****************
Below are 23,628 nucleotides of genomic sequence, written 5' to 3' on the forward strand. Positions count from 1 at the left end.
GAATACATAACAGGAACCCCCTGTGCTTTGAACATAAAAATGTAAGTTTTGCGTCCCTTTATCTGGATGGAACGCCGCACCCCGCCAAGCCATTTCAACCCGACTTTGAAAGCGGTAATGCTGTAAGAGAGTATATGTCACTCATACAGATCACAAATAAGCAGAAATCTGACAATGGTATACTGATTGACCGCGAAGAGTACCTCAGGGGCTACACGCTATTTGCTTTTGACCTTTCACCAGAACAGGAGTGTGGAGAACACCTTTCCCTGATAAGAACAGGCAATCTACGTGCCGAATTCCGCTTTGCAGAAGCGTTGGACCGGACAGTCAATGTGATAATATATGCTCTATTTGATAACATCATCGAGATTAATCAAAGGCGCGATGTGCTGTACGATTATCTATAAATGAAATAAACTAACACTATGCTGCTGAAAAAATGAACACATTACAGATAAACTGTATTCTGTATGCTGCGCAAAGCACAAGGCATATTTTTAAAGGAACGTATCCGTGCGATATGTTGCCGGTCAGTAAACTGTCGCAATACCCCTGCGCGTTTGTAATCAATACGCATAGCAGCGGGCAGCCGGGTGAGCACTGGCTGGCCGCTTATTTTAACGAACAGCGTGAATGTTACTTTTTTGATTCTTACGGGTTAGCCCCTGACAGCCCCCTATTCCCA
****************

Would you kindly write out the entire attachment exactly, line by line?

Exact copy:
Below are 23,628 nucleotides of genomic sequence, written 5' to 3' on the forward strand. Positions count from 1 at the left end.
GAATACATAACAGGAACCCCCTGTGCTTTGAACATAAAAATGTAAGTTTTGCGTCCCTTTATCTGGATGGAACGCCGCACCCCGCCAAGCCATTTCAACCCGACTTTGAAAGCGGTAATGCTGTAAGAGAGTATATGTCACTCATACAGATCACAAATAAGCAGAAATCTGACAATGGTATACTGATTGACCGCGAAGAGTACCTCAGGGGCTACACGCTATTTGCTTTTGACCTTTCACCAGAACAGGAGTGTGGAGAACACCTTTCCCTGATAAGAACAGGCAATCTACGTGCCGAATTCCGCTTTGCAGAAGCGTTGGACCGGACAGTCAATGTGATAATATATGCTCTATTTGATAACATCATCGAGATTAATCAAAGGCGCGATGTGCTGTACGATTATCTATAAATGAAATAAACTAACACTATGCTGCTGAAAAAATGAACACATTACAGATAAACTGTATTCTGTATGCTGCGCAAAGCACAAGGCATATTTTTAAAGGAACGTATCCGTGCGATATGTTGCCGGTCAGTAAACTGTCGCAATACCCCTGCGCGTTTGTAATCAATACGCATAGCAGCGGGCAGCCGGGTGAGCACTGGCTGGCCGCTTATTTTAACGAACAGCGTGAATGTTACTTTTTTGATTCTTACGGGTTAGCCCCTGACAGCCCCCTATTCCCA